Competition is not between parliamentary and presidential systems

Published 09.07.2014 01:14

When the discussions regarding Turkey's governmental model are viewed superficially, it is possible to have an impression that there is an argument between the alternatives of a parliamentary and a presidential system. The Peoples' Democratic Party's (HDP) presidential candidate, Selahattin Demirtaş, does not make any distinction between these two systems since his party's policies focus on the resolution process of the Kurdish issue. However, it is evident that Recep Tayyip Erdoğan favors the presidential system, while Ekmeleddin İhsanoğlu sides with the parliamentary system.

Apparently, the presidential election will not only be limited to electing one of the candidates, but will also cover a discussion regarding the government system's model. Erdoğan has already announced that he is in favor of a presidential system. Also, the proposal submitted by the Justice and Development Party (AK Party) in the constitutional commission after 2010 was congruent with Erdoğan's preference. It is known that Erdoğan and his team prefer a system that is quite similar to the U.S. presidential model that is specially revised with a pluralist judicial system with democratic balance and control mechanisms. However, it is not that easy to comprehend İhsanoğlu's reasons for supporting a parliamentary system for two reasons.

First, the party İhsanoğlu represents, the Republican People's Party's (CHP) view of the parliamentary system does not have any common features with a governmental model in a democratic system. This political tradition regards the regime as a parliamentary democracy since the introduction of the 1924 Constitution, and claims that this system evolved into a typical and classic parliamentary system with the 1961 Constitution.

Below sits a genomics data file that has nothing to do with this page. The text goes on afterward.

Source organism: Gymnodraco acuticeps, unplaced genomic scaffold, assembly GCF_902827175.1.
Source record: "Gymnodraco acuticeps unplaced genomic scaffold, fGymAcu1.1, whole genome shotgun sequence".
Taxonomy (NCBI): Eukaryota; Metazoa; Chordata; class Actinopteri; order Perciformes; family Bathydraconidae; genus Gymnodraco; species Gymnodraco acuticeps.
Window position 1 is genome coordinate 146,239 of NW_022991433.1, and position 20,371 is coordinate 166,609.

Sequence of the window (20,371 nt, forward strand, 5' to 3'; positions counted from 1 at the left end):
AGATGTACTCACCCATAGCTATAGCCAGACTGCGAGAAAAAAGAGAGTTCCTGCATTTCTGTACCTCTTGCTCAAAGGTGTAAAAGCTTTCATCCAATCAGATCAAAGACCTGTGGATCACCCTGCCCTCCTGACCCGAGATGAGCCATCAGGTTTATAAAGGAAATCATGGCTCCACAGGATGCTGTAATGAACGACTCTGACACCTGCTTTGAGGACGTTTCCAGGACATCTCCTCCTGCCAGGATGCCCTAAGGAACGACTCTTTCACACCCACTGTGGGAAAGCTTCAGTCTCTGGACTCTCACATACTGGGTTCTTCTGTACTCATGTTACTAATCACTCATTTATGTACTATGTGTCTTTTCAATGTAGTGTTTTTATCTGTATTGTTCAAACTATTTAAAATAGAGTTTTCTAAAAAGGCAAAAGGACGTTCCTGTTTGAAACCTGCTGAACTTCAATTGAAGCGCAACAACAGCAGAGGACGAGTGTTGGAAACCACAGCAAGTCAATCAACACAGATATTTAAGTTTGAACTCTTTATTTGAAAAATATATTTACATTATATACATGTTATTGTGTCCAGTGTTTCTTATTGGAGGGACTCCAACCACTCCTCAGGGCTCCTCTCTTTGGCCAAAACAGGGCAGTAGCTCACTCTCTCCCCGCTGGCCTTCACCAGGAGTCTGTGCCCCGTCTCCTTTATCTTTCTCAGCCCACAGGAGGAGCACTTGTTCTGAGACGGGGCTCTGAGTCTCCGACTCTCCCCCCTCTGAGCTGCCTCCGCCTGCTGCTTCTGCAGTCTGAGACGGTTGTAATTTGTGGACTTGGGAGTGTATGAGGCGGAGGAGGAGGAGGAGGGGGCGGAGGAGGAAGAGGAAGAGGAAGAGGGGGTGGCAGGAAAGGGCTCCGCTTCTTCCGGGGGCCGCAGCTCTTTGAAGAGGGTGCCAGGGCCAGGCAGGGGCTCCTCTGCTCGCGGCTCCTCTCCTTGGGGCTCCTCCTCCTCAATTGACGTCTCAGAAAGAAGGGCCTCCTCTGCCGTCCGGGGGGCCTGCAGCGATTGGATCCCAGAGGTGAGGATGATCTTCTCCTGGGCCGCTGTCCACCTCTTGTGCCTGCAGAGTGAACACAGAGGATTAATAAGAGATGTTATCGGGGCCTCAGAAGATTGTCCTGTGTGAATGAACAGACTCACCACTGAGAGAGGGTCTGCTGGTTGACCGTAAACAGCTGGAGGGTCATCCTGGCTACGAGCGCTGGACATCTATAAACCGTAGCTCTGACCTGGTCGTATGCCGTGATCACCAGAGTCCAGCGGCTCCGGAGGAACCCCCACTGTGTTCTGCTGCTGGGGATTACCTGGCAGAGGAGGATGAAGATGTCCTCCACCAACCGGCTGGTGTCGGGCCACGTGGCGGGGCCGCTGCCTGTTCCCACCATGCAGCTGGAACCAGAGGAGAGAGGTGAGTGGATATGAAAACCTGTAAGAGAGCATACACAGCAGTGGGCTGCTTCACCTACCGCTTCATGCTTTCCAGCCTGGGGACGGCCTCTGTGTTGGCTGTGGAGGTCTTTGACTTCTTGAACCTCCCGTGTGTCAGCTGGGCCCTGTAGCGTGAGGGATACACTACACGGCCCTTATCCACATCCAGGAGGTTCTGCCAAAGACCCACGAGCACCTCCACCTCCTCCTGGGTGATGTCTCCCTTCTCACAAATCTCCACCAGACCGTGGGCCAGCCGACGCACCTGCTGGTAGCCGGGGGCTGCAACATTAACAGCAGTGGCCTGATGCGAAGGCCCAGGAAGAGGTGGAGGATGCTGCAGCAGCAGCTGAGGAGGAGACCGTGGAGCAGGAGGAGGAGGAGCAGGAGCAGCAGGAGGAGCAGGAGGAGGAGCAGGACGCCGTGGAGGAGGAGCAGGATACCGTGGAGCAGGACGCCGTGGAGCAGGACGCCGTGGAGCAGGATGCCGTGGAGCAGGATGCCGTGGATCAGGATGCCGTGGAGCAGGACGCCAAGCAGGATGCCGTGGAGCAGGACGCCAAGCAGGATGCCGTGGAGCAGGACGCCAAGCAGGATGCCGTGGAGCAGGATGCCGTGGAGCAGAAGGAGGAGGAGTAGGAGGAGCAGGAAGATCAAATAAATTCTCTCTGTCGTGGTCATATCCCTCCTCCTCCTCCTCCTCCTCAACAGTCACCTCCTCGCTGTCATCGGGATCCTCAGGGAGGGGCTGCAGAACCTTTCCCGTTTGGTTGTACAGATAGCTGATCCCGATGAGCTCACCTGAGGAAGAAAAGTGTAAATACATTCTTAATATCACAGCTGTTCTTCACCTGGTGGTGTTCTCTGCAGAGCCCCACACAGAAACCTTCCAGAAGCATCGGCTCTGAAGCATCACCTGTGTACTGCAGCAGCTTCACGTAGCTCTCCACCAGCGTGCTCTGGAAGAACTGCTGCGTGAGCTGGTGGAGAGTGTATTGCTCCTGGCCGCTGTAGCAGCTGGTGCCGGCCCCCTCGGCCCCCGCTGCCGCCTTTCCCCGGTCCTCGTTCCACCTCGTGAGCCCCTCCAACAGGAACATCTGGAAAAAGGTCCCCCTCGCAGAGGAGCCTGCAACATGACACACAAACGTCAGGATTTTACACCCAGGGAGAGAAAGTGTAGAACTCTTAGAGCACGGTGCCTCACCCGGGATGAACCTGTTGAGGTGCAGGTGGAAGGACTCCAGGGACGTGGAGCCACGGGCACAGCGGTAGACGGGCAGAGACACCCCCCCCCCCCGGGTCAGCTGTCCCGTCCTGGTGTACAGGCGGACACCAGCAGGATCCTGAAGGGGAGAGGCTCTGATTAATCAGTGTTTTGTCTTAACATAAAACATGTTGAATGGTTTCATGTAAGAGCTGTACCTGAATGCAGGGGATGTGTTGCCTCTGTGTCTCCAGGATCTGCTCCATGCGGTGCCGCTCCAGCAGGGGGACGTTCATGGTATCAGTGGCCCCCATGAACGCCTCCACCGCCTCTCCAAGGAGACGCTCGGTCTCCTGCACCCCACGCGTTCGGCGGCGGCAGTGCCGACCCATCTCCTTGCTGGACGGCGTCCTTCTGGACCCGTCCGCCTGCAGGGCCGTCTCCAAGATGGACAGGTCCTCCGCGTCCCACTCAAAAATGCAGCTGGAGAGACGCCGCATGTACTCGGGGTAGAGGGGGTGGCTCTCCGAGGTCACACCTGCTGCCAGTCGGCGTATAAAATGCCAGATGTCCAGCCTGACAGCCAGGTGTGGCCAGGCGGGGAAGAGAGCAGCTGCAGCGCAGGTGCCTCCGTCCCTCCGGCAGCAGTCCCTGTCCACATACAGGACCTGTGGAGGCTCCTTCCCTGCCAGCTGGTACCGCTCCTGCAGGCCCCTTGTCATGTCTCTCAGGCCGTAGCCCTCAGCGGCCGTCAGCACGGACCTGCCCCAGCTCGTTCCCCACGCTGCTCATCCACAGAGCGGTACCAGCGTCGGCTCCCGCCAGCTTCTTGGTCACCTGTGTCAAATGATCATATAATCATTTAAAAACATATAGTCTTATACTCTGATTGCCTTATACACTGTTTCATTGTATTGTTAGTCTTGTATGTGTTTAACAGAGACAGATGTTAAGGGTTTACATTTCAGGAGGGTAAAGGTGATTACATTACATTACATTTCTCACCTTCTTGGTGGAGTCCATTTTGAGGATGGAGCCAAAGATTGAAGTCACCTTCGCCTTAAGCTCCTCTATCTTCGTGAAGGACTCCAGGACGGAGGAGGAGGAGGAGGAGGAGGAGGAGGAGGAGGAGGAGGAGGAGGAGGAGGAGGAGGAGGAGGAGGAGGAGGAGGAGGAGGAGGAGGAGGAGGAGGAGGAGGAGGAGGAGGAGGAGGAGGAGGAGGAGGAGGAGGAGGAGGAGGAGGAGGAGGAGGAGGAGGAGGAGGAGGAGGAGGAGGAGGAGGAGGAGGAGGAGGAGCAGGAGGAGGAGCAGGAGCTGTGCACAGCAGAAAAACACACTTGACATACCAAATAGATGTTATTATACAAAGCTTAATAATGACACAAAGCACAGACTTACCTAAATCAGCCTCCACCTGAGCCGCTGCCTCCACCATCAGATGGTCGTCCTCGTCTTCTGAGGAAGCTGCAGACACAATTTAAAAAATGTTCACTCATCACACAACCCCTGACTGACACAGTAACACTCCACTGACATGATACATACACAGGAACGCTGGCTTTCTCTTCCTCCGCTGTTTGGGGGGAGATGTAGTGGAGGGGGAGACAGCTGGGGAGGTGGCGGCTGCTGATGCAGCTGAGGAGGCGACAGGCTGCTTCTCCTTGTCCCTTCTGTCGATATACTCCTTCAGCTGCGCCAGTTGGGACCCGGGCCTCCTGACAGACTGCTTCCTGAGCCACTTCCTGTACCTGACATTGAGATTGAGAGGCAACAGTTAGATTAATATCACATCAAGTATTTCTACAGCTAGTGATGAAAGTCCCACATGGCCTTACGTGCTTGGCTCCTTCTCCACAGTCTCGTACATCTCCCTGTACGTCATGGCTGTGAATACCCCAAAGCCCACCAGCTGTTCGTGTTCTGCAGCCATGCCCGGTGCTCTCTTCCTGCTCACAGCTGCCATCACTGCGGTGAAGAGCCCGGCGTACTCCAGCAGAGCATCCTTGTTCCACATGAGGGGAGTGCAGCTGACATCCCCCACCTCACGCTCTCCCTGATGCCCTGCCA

It is understandable that a political tradition that cannot come to power with democratic methods desires to limit a democratic government, but these limitations must be implemented through democratic methods. However, for the CHP, the parliamentary system means the limitation of a democratic parliament and government with bureaucratic institutions. The policies affect the fate of the country and should be left to those institutions consisting of the army, judiciary, and central bureaucracy. Such institutions should not have democratic legitimacy. The Parliament and government are required to have no impact on those institutions even through appointments.

In sum, the CHP suggests that the fundamental political decisions of the country should be taken within the realm of a state that is not democratically legitimate, while democratic political institutions should only undertake short-term political decisions that are mostly limited to socio-economic policies.

Turkey was ruled by such a system covertly since 1924, and overtly since 1961. The system was formed by military coups and provides opportunities for the dominance of bureaucrats and experts who tend to have the political perspective of the CHP. It is understandable why these groups defend the parliamentary regime.

However, a country with dozens of administrative departments where only Parliament has democratic legitimacy does not mean that it is democratic.
It is evident that the CHP still cannot move away from the system of covert military-bureaucratic dominance under the guise of supporting the parliamentary system.

The second reason is İhsanoğlu's remarks. İhsanoğlu regards the presidential chair as a supra-political position and believes that carrying a political agenda to this position would cause conflicts. Also, he adopts the position of single-party dictatorship and military coups by stating that Turkey's constitutional regime was founded 90 years ago and that it cannot be changed. Also, his knowledge of a presidential system is quite problematic.
A choice will not be made between two governmental models. We are still witnessing a competition between democracy and bureaucratic domination, which is sad, but also promising since the pro-coup groups excluded coup attempts from their agenda and began focusing on participation in democratic elections.

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